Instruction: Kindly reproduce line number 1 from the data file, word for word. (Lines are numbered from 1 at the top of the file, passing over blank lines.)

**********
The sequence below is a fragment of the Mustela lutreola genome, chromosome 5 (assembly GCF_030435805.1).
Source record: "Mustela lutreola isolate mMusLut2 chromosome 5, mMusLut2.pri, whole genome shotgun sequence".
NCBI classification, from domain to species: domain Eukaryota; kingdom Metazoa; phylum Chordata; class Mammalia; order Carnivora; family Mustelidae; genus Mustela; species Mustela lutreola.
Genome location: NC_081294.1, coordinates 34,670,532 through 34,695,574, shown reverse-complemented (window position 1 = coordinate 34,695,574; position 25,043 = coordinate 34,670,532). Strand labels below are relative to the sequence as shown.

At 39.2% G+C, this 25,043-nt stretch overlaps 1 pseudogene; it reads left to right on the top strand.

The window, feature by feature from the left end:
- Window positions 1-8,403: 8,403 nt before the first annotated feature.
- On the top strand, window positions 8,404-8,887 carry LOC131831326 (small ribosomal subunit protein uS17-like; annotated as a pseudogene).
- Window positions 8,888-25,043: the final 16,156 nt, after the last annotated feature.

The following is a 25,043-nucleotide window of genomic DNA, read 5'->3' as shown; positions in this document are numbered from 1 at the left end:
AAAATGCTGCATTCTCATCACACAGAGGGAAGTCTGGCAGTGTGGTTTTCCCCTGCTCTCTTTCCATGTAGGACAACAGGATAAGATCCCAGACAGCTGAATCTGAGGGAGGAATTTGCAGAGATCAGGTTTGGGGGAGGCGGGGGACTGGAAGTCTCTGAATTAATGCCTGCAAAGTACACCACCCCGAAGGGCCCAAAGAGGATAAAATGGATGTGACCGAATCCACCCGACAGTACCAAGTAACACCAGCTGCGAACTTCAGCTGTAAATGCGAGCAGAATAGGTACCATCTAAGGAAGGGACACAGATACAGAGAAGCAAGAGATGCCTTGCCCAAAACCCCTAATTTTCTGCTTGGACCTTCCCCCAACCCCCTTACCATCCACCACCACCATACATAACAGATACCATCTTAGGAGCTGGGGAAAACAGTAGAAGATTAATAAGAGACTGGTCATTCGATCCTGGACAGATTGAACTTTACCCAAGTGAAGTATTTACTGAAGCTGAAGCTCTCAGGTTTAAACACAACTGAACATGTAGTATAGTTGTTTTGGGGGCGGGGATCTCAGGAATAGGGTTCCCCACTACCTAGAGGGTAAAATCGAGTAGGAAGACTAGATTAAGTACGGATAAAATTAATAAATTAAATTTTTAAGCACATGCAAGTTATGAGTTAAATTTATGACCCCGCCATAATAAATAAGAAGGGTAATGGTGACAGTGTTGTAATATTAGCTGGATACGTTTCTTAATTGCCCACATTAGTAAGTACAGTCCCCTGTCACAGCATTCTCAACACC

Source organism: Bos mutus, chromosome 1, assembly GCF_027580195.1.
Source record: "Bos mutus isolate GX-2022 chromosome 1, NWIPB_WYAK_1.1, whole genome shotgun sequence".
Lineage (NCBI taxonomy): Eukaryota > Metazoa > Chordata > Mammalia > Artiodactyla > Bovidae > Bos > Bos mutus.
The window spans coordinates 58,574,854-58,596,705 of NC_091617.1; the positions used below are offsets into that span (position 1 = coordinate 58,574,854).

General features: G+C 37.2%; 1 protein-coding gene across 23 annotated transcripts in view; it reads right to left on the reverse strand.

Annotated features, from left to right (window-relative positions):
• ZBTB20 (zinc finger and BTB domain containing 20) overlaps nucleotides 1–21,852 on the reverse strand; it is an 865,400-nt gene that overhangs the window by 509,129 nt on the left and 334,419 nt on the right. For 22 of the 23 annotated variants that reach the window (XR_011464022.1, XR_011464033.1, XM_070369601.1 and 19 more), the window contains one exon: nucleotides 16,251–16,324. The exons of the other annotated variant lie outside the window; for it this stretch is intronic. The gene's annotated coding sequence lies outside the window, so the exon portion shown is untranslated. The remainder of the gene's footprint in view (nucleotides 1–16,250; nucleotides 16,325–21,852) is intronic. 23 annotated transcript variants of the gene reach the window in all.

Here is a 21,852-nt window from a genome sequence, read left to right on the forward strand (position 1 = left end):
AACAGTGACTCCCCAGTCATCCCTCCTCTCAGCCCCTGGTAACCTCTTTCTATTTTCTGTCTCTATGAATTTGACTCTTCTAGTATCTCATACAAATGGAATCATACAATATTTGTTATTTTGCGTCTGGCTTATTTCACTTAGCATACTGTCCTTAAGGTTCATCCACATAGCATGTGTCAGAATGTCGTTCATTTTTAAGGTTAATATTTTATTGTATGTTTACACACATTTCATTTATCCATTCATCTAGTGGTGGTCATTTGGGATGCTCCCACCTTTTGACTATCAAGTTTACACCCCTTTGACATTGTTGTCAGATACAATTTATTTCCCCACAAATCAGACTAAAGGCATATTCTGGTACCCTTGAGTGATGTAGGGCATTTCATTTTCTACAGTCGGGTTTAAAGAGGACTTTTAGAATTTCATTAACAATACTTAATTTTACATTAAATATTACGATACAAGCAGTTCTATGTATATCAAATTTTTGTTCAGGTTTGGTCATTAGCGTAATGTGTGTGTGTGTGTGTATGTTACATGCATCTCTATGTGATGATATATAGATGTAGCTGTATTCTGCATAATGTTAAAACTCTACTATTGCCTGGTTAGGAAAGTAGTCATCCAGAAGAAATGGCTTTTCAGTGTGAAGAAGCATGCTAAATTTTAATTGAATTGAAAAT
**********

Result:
The sequence below is a fragment of the Mustela lutreola genome, chromosome 5 (assembly GCF_030435805.1).